Why “People” by Libianca Song Really Got Me – Kizz Daniel ( full story)

Kimbi blog
Kimbi blog  - Blogger
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Multi-talented singer, Kizz Daniel  from Nigeria, is currently one of Africa’s top musical exports. Kizz Daniel spoke to outlet Okay Africa in order to promote his most recent album, Maverick, which was just released.

In an interview, Kizz Daniel discussed the most crucial element in songwriting and discussed how Libianca’s song “People” affected him so deeply.

Here is an excerpt from the conversation with Kizz Daniel where they discuss Libianca’s “People” and what is most crucial in creating a song:

In an interview, Kizz Daniel was asked about about his technical preferences and which section of a song, for instance, does he consider the most important? Is it the revelatory zest of an opening line, is it the catchy hook, or the encompassing closing verse?

None of those,” he says. “The most important part of a song,” he affirms, “is the artist. Because everything is in the hands of the artist. The way music is now, the weirdest thing can work. There’s no formula to it. It’s about what do you want to do? How well can you be relatable?”

He explains further. “The people want to consume music that connects to them, whether through dance, or how they’re feeling at that particular moment,” he says. He makes his point singing the chorus of Libianca’s “People”—“I’ve been drinking more alcohol for the past five days, did you check on me?”—saying that it was “all she needed to say. It’s not like the rest of the song is not beautiful, but that line alone got me”.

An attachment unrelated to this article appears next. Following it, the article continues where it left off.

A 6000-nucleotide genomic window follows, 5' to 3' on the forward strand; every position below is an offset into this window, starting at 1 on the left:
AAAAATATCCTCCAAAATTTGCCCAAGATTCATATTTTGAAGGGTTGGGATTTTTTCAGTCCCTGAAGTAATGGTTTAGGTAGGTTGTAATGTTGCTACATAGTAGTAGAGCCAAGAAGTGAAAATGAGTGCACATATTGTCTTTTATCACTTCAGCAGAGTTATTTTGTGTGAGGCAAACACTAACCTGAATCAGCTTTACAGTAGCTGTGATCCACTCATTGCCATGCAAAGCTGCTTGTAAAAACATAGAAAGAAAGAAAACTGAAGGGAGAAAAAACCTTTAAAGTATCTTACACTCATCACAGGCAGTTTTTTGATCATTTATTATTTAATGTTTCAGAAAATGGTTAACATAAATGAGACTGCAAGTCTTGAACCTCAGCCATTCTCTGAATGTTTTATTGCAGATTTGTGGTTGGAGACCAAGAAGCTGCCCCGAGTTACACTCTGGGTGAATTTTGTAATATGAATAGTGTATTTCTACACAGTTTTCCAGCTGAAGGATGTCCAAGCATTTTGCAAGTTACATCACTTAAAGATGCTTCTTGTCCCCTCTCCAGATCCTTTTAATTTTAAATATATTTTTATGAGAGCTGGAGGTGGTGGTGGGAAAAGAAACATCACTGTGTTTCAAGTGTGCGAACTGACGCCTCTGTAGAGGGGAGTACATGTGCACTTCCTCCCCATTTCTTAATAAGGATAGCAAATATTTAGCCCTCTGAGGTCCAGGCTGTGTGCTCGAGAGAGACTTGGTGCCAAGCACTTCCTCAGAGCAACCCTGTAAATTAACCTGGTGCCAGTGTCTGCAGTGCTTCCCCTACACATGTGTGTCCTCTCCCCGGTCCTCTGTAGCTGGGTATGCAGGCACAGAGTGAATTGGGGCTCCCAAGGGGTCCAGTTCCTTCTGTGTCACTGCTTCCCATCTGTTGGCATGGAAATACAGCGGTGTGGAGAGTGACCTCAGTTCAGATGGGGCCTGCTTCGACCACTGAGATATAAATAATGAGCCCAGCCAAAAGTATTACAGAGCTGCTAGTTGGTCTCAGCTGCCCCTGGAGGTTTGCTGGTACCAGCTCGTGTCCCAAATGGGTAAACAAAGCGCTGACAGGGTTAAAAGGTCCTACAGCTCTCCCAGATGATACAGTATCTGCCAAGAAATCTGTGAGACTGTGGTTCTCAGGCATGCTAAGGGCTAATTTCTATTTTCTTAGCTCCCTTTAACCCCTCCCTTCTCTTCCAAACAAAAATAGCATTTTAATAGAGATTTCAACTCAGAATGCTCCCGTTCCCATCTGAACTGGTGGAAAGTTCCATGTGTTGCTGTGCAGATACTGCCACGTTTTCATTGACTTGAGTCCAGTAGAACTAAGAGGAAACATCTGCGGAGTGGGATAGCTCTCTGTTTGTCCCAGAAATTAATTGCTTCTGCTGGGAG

The next minute is spent expanding on the idea of people checking up on you, and not just assuming one’s alright because they’re a celebrity. “We all have a lot of things that’s bothering us that we’re scared to share with people, because we’re afraid of being judged,” he says.

He seems to say that perspective is king, and what is a Maverick if not the artistic refusal of anyone else’s philosophy? “Be real, and that’s when the real music will come out,” he says now. “You don’t have to have Beyonce’s voice or Jay-Z’s swag — as long as you connect with people, you’re good.”

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